Paper No. 3
Presentation Time: 9:30 AM
IRON ISOTOPE CHARACTERISTICS OF HOT SPRINGS AT CHOCOLATE POTS, YELLOWSTONE NATIONAL PARK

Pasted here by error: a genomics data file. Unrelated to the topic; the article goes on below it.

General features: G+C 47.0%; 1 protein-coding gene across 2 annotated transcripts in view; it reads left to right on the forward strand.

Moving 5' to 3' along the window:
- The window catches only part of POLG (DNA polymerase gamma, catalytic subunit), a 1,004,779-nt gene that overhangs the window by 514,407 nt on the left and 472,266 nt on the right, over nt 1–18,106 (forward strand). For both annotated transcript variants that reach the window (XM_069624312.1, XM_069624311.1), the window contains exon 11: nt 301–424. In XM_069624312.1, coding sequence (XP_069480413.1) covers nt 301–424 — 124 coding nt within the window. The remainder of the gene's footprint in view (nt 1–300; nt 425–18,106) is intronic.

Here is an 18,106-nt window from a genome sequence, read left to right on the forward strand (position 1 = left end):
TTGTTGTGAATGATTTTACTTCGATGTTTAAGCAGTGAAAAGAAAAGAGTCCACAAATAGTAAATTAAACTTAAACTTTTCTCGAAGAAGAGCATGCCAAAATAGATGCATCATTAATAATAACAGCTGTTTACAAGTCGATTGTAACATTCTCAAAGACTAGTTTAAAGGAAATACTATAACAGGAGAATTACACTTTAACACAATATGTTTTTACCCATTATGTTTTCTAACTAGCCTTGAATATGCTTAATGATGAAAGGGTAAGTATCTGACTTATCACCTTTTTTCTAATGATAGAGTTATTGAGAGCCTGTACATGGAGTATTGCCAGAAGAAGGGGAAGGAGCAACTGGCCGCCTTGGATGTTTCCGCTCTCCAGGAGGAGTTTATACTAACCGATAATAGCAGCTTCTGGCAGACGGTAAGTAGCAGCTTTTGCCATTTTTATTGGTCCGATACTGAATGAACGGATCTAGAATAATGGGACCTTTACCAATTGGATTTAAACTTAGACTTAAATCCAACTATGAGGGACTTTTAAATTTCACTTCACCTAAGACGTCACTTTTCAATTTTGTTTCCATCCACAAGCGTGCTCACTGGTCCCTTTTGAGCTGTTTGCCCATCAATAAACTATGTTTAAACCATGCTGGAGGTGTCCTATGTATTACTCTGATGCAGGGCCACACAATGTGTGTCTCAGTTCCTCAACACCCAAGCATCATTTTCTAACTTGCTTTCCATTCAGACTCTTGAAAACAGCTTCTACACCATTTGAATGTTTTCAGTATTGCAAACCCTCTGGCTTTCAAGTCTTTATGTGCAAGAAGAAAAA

Chocolate Pots Hot Springs in Yellowstone National Park is a hydrothermal system that contains high aqueous ferrous iron (~0.1 mM Fe(II)) at circumneutral pH conditions. This site provides an ideal field environment in which to test our understanding of Fe isotope fractionation factors as well as mechanisms derived from laboratory experiments. As spring fluids flow downhill to the Gibbon River, Fe(II) is oxidized through contact with oxygen in the atmosphere, resulting in precipitation of hydrous ferric oxides. The Fe(III) oxides have high 56Fe/54Fe ratios compared with the aqueous Fe(II), as expected for redox-driven Fe isotope fractionation. However, the degree of fractionation is less than the value of ~3‰ expected in a closed system at isotopic equilibrium. We suggest two explanations for the observed Fe isotope compositions. One is that light Fe isotopes partition into a sorbed component and precipitates out on the Fe(III) oxide surfaces in the presence of silica. The other explanation is internal regeneration of isotopically heavy Fe(II) via dissimilatory Fe(III) reduction further down the flow path, as well as deeper within the mat materials. These findings provide evidence that silica plays an important role in governing Fe isotope fractionation factors between reduced and oxidized Fe. Under conditions of low ambient oxygen, such as may be found in early Earth or Mars, significantly larger Fe isotope variations are predicted, reflecting the more likely attainment of Fe isotope equilibrium associated with slower oxidation rates under low-O2 conditions.